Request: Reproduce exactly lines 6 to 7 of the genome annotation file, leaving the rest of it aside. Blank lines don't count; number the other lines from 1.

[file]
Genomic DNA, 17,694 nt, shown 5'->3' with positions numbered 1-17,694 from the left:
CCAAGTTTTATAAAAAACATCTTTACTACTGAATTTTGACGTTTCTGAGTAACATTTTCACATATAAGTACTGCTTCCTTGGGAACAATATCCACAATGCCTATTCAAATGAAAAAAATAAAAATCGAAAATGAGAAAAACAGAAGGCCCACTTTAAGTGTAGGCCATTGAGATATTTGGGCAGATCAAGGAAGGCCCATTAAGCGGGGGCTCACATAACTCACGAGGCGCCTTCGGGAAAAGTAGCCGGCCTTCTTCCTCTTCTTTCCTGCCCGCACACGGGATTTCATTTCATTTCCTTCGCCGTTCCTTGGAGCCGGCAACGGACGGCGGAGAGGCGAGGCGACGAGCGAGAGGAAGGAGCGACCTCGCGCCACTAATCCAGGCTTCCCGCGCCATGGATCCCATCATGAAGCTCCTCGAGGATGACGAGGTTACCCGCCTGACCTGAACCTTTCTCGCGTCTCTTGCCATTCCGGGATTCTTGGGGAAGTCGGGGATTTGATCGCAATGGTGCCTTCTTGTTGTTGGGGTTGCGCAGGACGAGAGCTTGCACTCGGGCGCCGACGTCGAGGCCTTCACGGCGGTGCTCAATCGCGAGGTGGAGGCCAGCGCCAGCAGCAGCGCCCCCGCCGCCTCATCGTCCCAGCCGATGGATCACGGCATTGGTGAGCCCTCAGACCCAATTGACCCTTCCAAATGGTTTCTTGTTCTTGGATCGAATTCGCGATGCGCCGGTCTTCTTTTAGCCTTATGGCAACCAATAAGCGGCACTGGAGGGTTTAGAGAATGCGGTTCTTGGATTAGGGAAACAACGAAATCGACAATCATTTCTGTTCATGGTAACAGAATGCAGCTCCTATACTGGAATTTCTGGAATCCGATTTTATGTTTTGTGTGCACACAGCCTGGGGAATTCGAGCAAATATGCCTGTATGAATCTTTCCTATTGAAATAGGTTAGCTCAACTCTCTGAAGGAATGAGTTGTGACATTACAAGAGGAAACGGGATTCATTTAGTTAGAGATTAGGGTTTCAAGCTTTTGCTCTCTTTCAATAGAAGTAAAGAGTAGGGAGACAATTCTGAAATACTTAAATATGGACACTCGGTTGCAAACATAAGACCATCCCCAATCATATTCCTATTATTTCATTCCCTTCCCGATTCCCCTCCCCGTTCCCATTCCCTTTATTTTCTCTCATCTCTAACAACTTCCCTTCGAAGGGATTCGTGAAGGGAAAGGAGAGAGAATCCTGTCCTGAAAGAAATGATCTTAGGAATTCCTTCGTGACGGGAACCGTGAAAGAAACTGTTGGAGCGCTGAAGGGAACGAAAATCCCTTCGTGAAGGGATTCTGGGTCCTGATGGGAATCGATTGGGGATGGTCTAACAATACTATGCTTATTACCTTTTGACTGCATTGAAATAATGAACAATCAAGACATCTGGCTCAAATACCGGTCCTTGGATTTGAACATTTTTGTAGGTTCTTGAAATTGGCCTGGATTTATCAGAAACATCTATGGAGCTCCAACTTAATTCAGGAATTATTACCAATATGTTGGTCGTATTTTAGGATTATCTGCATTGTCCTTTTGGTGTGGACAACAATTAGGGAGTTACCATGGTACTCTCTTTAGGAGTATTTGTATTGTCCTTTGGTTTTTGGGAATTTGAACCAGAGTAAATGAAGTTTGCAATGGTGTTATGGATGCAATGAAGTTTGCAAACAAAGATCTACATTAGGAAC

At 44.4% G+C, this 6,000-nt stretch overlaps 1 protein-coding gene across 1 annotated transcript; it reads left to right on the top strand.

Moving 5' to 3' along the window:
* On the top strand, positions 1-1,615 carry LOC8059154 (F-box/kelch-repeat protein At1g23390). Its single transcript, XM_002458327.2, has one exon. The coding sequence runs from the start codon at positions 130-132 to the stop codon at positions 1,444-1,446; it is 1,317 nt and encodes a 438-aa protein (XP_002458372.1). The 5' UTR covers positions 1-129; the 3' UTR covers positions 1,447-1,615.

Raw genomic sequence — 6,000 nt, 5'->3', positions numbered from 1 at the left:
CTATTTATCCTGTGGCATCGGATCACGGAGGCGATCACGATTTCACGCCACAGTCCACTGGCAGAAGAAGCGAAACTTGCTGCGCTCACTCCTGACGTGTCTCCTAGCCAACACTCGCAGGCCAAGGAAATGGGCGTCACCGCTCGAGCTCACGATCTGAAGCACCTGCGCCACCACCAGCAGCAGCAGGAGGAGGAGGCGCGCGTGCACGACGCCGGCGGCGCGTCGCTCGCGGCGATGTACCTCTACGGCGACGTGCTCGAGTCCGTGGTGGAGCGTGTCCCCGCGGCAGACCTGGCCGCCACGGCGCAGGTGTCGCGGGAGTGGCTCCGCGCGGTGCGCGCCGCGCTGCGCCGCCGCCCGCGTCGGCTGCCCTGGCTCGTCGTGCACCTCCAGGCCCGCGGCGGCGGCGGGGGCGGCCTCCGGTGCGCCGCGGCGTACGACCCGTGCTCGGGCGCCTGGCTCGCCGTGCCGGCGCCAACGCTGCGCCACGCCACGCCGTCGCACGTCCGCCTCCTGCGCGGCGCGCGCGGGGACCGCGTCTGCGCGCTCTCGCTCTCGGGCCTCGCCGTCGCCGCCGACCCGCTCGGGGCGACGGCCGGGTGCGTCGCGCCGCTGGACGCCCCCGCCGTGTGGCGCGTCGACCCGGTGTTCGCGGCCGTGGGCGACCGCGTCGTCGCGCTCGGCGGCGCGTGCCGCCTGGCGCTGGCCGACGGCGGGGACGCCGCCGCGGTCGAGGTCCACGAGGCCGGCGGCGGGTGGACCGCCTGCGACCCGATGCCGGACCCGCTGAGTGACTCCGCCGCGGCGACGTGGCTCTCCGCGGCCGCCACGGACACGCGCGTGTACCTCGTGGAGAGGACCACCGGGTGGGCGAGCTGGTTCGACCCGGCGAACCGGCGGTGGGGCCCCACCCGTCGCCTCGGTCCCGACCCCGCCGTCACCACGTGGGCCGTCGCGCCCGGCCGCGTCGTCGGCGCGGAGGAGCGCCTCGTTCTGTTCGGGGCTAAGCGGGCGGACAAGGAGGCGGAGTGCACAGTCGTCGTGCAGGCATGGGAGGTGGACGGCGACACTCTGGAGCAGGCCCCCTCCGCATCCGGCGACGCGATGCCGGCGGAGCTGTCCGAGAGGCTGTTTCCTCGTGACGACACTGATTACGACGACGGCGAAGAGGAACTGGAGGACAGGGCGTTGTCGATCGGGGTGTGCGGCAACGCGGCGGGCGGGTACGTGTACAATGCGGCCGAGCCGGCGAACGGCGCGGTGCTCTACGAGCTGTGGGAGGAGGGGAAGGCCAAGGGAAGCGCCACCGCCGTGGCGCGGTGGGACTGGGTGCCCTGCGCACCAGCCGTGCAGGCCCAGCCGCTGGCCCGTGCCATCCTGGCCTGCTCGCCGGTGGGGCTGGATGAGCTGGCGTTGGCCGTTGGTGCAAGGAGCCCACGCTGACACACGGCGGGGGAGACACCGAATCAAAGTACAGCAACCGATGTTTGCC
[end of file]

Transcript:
Raw genomic sequence — 6,000 nt, 5'->3', positions numbered from 1 at the left:
CTATTTATCCTGTGGCATCGGATCACGGAGGCGATCACGATTTCACGCCACAGTCCACTGGCAGAAGAAGCGAAACTTGCTGCGCTCACTCCTGACGTGTCTCCTAGCCAACACTCGCAGGCCAAGGAAATGGGCGTCACCGCTCGAGCTCACGATCTGAAGCACCTGCGCCACCACCAGCAGCAGCAGGAGGAGGAGGCGCGCGTGCACGACGCCGGCGGCGCGTCGCTCGCGGCGATGTACCTCTACGGCGACGTGCTCGAGTCCGTGGTGGAGCGTGTCCCCGCGGCAGACCTGGCCGCCACGGCGCAGGTGTCGCGGGAGTGGCTCCGCGCGGTGCGCGCCGCGCTGCGCCGCCGCCCGCGTCGGCTGCCCTGGCTCGTCGTGCACCTCCAGGCCCGCGGCGGCGGCGGGGGCGGCCTCCGGTGCGCCGCGGCGTACGACCCGTGCTCGGGCGCCTGGCTCGCCGTGCCGGCGCCAACGCTGCGCCACGCCACGCCGTCGCACGTCCGCCTCCTGCGCGGCGCGCGCGGGGACCGCGTCTGCGCGCTCTCGCTCTCGGGCCTCGCCGTCGCCGCCGACCCGCTCGGGGCGACGGCCGGGTGCGTCGCGCCGCTGGACGCCCCCGCCGTGTGGCGCGTCGACCCGGTGTTCGCGGCCGTGGGCGACCGCGTCGTCGCGCTCGGCGGCGCGTGCCGCCTGGCGCTGGCCGACGGCGGGGACGCCGCCGCGGTCGAGGTCCACGAGGCCGGCGGCGGGTGGACCGCCTGCGACCCGATGCCGGACCCGCTGAGTGACTCCGCCGCGGCGACGTGGCTCTCCGCGGCCGCCACGGACACGCGCGTGTACCTCGTGGAGAGGACCACCGGGTGGGCGAGCTGGTTCGACCCGGCGAACCGGCGGTGGGGCCCCACCCGTCGCCTCGGTCCCGACCCCGCCGTCACCACGTGGGCCGTCGCGCCCGGCCGCGTCGTCGGCGCGGAGGAGCGCCTCGTTCTGTTCGGGGCTAAGCGGGCGGACAAGGAGGCGGAGTGCACAGTCGTCGTGCAGGCATGGGAGGTGGACGGCGACACTCTGGAGCAGGCCCCCTCCGCATCCGGCGACGCGATGCCGGCGGAGCTGTCCGAGAGGCTGTTTCCTCGTGACGACACTGATTACGACGACGGCGAAGAGGAACTGGAGGACAGGGCGTTGTCGATCGGGGTGTGCGGCAACGCGGCGGGCGGGTACGTGTACAATGCGGCCGAGCCGGCGAACGGCGCGGTGCTCTACGAGCTGTGGGAGGAGGGGAAGGCCAAGGGAAGCGCCACCGCCGTGGCGCGGTGGGACTGGGTGCCCTGCGCACCAGCCGTGCAGGCCCAGCCGCTGGCCCGTGCCATCCTGGCCTGCTCGCCGGTGGGGCTGGATGAGCTGGCGTTGGCCGTTGGTGCAAGGAGCCCACGCTGACACACGGCGGGGGAGACACCGAATCAAAGTACAGCAACCGATGTTTGCC